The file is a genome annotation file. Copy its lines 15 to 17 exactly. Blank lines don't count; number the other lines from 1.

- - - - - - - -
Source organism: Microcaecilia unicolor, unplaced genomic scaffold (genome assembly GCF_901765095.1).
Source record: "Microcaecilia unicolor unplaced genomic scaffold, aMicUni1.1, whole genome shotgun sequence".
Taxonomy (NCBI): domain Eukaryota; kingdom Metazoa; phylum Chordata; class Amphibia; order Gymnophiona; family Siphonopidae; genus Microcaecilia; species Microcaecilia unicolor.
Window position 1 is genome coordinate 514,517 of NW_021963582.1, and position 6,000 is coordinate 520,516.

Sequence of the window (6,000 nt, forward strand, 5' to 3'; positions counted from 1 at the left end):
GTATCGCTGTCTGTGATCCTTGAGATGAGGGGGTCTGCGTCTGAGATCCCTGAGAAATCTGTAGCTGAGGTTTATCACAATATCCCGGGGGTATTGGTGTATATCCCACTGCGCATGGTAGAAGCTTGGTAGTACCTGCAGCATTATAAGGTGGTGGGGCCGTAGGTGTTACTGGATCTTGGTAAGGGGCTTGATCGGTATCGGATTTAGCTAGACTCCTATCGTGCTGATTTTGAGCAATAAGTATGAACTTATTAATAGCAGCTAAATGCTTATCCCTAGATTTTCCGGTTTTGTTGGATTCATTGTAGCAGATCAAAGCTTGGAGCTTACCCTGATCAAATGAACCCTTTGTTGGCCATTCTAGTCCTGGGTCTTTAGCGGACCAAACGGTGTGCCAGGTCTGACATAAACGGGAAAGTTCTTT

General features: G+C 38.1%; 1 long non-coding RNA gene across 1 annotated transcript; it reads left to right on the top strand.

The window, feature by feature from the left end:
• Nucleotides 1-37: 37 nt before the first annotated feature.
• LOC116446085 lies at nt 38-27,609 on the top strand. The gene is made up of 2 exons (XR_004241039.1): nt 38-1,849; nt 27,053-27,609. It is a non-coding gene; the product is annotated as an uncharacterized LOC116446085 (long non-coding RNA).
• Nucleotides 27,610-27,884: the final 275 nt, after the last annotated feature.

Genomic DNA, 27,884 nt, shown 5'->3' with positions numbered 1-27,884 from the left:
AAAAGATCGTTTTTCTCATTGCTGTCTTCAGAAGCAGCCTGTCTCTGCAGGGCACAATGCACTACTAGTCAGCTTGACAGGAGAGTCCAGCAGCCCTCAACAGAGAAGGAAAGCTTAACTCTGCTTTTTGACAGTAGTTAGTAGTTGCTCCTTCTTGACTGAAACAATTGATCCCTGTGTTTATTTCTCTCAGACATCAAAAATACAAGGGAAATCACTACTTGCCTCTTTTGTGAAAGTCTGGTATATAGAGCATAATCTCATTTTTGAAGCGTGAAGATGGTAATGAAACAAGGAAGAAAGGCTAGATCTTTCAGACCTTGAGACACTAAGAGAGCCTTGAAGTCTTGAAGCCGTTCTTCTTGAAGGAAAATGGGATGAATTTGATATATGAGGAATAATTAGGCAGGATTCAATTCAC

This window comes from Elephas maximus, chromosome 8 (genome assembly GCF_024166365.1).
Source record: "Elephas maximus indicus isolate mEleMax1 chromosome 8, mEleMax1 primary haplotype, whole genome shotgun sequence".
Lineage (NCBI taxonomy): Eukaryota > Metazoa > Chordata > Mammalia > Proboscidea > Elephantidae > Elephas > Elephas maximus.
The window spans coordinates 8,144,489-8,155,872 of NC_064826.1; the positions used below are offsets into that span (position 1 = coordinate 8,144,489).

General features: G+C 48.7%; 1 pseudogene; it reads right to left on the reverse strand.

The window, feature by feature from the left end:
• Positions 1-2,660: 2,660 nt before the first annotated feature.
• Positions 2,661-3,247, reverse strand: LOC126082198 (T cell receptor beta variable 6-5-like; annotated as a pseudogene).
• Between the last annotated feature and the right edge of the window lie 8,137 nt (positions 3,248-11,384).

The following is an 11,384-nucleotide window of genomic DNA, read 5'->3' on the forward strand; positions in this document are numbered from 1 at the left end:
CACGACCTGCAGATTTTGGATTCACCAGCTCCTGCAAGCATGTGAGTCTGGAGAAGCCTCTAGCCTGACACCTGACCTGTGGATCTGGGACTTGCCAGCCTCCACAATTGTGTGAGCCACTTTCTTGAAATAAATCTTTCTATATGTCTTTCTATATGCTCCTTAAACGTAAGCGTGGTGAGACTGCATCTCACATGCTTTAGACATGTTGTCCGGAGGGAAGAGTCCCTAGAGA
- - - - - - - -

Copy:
Source record: "Elephas maximus indicus isolate mEleMax1 chromosome 8, mEleMax1 primary haplotype, whole genome shotgun sequence".
Lineage (NCBI taxonomy): Eukaryota > Metazoa > Chordata > Mammalia > Proboscidea > Elephantidae > Elephas > Elephas maximus.
The window spans coordinates 8,144,489-8,155,872 of NC_064826.1; the positions used below are offsets into that span (position 1 = coordinate 8,144,489).